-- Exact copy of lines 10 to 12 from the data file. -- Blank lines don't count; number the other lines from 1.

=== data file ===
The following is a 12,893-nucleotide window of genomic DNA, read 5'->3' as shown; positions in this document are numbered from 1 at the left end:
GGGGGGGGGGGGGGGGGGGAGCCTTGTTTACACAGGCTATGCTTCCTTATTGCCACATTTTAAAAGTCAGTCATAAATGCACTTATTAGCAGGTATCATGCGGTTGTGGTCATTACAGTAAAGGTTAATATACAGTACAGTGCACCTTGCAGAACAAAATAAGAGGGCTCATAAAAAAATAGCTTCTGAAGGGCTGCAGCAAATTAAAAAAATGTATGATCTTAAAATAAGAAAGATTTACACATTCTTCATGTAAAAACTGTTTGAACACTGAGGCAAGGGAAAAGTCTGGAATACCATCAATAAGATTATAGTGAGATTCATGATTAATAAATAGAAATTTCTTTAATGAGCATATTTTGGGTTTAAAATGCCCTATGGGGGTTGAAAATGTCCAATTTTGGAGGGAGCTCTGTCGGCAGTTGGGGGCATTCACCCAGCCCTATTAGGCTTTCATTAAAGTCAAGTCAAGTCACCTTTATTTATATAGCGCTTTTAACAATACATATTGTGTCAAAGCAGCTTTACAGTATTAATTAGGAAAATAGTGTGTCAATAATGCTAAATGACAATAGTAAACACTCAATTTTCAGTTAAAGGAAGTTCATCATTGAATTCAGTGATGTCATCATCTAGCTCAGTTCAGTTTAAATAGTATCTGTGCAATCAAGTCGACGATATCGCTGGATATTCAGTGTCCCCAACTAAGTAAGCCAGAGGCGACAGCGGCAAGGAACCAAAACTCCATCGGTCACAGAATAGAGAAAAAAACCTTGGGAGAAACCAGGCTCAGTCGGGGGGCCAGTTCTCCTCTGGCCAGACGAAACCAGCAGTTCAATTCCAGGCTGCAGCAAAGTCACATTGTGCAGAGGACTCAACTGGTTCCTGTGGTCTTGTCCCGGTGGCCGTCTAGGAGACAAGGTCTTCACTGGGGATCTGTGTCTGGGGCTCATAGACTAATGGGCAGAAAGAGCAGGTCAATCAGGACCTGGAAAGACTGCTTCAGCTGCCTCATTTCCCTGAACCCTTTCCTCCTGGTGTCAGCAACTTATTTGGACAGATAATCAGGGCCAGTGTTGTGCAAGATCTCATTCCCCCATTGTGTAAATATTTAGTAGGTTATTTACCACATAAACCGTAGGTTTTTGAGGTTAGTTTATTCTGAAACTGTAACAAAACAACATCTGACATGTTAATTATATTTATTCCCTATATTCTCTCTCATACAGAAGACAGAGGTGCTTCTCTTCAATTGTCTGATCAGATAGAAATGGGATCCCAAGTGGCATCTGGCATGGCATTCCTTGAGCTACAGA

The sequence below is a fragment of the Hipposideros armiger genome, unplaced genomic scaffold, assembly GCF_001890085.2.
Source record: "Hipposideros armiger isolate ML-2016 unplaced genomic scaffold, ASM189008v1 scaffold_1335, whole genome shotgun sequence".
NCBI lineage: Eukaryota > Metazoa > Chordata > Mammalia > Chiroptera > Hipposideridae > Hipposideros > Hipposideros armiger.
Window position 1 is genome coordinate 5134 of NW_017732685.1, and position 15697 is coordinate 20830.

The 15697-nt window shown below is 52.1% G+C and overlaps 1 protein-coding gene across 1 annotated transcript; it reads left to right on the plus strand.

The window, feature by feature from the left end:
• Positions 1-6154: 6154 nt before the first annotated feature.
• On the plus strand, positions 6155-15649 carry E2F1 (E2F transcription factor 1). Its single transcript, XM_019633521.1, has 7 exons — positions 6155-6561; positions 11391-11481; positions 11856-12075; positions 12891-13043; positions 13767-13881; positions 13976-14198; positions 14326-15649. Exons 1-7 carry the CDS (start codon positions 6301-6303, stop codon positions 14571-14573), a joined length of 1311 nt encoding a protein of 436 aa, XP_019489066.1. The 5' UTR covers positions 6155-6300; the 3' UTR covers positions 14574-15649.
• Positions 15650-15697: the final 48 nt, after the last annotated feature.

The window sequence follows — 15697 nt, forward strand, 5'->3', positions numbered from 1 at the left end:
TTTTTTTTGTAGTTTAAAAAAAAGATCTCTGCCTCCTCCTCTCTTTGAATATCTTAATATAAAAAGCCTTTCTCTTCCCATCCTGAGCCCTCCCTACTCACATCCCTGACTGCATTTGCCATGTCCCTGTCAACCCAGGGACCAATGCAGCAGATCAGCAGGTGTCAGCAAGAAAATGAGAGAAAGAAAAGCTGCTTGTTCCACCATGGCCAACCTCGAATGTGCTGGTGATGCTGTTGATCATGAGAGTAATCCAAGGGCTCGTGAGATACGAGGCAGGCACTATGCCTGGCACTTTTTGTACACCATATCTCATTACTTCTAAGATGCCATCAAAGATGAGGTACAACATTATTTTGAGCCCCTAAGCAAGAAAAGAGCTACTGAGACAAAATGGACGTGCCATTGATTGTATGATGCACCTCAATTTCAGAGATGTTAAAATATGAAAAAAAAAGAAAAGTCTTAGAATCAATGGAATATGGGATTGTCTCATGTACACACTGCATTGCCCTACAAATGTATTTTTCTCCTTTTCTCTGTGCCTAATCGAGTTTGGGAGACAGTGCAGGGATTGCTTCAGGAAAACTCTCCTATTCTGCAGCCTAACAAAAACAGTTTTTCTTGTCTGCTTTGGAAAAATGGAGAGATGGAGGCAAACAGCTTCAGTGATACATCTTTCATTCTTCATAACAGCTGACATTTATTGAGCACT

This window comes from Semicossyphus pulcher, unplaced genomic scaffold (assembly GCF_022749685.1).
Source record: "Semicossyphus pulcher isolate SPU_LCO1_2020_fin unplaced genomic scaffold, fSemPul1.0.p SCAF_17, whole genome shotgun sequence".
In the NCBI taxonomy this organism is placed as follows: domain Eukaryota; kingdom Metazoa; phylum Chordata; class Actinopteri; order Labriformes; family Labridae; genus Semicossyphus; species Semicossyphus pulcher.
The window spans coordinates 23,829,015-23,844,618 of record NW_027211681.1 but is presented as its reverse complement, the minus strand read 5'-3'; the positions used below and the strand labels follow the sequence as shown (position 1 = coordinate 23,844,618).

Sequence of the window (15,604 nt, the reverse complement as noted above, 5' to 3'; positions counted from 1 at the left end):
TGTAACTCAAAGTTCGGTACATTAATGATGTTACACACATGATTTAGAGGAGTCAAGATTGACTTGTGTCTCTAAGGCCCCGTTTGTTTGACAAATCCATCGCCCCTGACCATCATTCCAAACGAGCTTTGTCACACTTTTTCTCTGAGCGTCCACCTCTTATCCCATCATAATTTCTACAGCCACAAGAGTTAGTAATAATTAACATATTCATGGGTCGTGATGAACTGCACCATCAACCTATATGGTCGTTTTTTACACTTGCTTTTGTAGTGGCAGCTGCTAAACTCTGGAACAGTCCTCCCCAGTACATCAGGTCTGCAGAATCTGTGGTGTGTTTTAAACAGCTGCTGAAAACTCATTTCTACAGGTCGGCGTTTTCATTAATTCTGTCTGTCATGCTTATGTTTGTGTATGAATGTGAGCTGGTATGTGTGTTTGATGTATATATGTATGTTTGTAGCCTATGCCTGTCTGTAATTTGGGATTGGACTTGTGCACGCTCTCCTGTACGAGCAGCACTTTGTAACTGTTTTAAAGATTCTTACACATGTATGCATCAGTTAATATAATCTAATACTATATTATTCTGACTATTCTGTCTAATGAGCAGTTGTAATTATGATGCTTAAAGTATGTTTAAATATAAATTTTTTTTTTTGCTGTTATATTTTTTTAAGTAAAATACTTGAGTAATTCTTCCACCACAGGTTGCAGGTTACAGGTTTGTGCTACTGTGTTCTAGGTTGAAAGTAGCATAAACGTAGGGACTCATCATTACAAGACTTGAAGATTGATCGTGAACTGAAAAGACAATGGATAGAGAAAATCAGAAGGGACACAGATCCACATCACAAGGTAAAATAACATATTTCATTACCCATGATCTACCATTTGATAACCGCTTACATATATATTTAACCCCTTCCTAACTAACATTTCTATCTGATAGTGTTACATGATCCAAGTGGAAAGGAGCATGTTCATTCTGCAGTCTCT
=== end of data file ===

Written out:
• On the plus strand, positions 6155-15649 carry E2F1 (E2F transcription factor 1). Its single transcript, XM_019633521.1, has 7 exons — positions 6155-6561; positions 11391-11481; positions 11856-12075; positions 12891-13043; positions 13767-13881; positions 13976-14198; positions 14326-15649. Exons 1-7 carry the CDS (start codon positions 6301-6303, stop codon positions 14571-14573), a joined length of 1311 nt encoding a protein of 436 aa, XP_019489066.1. The 5' UTR covers positions 6155-6300; the 3' UTR covers positions 14574-15649.
• Positions 15650-15697: the final 48 nt, after the last annotated feature.

The window sequence follows — 15697 nt, forward strand, 5'->3', positions numbered from 1 at the left end: